52. Therefore, as the claim value is less than AED 500,000, this claim is properly before the Small Claims Tribunal of the DIFC Courts.

1. Assessment of the evidence submitted in the case

53. It is important to address the Defendants’ many objections to the evidence submitted by the Claimant, namely the income reports generated by a business application used by the Claimant and the witness statement of the Claimant’s Contractor. RDC 53.48 allows a Judge in the Small Claims Tribunal to accept evidence without strict application of the rules of evidence, giving consideration to the fact that parties are often not represented and are seeking to reduce costs.

54. There is nothing to suggest that the evidence provided by the Claimant is false in any manner. While the Defendants point out that the sales report submitted by the Claimant on 27 October 2016 does not match the sales report submitted on 7 December 2016, these seem to be different reports. The report submitted on 7 December 2016 is entitled “Collection Reports” and reflects charges broken down by type (i.e. waxing, threading, hair cut, hair colour, etc). The report submitted on 27 October 2016 is entitled “Daily Reports” and lists the income collected on each day. It is reasonable to assume that these reports may not match completely and I deem the “Daily Reports” to be the more accurate reflection of income accrued by the Claimant company on a monthly basis.

55. The Defendants contend that the business application used by the Claimant to produce these reports is not a legally approved method of generating income reporting and was not produced by a legal audit. As reflected in RDC 53.48, the evidence need not meet strict standards of evidence law considering the Claimant is a layperson and that there is no reason to suspect that these reports are inaccurate or falsified.

56. As for the witness statement, it shall also be accepted, pursuant to RDC 53.48, but with the qualification that the statements of the Claimant’s Contractor shall only be given weight where they are based on the Contractor’s first-hand knowledge and experience, not based on information provided by the Claimant’s Representative to the Contractor. There is also no reason to suspect that this witness statement is inaccurate or falsified as the Contractor, Mr Hans, signed it and also affirmed its truth in person, at the Hearing of 15 January 2016.

2. Assessment of claims included in the case

57. The Claimant’s original Claim Form included the claims listed at Paragraphs 22 – 24 above. In the Claimant’s Supplemental Submission received on 21 November 2016, the Claimant adjusted the claims, as detailed above.

58. The Defendant has indicated that it deems the Claimant’s Supplemental Submission as a final articulation of the Claim. Therefore, this Judgment shall not address the original claims for an adjustment in rent, extension of the Lease Agreement, or return of previous cheques, which were omitted from the Claimant’s Supplemental Submission. Furthermore, this Judgment will address the claim for an extended fit-out period of 6 months, rather than 10 months as originally claimed.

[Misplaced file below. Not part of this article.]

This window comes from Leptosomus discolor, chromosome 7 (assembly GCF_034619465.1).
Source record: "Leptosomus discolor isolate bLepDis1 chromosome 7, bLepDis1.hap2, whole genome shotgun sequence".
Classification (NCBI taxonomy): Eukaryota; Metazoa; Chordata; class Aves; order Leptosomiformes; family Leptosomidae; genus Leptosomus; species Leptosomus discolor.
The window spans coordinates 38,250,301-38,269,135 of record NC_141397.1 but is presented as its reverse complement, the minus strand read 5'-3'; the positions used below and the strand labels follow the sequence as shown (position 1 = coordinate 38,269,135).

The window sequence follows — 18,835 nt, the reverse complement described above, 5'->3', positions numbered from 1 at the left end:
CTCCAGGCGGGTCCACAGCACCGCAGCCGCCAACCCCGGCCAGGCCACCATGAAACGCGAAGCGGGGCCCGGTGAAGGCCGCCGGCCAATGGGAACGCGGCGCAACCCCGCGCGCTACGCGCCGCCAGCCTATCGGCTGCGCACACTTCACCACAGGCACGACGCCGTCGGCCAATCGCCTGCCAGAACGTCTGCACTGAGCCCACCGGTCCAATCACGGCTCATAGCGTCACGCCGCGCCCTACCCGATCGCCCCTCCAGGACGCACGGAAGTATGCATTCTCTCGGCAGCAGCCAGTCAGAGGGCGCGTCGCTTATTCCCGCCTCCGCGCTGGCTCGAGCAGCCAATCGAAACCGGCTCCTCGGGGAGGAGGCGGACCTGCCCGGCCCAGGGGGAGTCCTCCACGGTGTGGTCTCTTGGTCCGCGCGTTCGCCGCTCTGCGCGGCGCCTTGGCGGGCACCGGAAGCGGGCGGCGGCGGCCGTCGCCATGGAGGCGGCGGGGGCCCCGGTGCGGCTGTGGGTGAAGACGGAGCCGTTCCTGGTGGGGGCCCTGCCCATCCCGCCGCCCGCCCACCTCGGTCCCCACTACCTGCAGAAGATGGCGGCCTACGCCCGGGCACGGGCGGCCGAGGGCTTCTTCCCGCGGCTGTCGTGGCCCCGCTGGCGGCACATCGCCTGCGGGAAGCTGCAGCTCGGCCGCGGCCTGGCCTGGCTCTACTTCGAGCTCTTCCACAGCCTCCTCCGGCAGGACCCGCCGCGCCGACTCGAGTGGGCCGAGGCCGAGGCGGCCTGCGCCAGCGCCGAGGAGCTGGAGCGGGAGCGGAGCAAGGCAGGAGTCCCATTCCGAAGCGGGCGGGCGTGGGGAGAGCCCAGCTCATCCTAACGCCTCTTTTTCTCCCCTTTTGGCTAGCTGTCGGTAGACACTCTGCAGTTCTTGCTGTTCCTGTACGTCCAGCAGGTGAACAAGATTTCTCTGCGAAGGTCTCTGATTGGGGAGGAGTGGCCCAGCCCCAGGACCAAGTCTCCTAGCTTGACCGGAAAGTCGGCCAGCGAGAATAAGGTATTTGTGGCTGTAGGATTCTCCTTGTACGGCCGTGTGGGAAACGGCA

59. Furthermore, there remain within the case, as per the Claimant’s Supplemental Submission, certain claims that are completely without merit or explanation. First, the claim to add a new clause to the Lease Agreement providing for 6-months’ notice on termination of the Lease Agreement and an AED 800,000 termination payment is wholly without legal explanation or merit and must be dismissed.

60. Second, the Claimant’s claim for losses due to the Defendants’ delay in providing the necessary NOCs for the Claimant to secure approvals on time has been without adequate explanation or proof. Instead, upon review of the evidence provided by both parties, it seems that the Defendants did provide the required NOCs within a reasonable time period of the Claimant’s request and any delay on the part of the Defendants in providing the NOCs did not significantly add to the losses claimed by the Claimant. Therefore, any damages claimed in association with the alleged delay in providing NOCs by the Defendants are unfounded and this claim is dismissed.

61. Thus, there remains essentially one main legal issue in the case: are the Defendants legally liable for the Claimant’s losses due to the communication received from the Defendants’ Leasing Officer misidentifying the Premises on the provided AutoCad drawing? If the Defendants are found liable, the issue of appropriate remedy must also be addressed.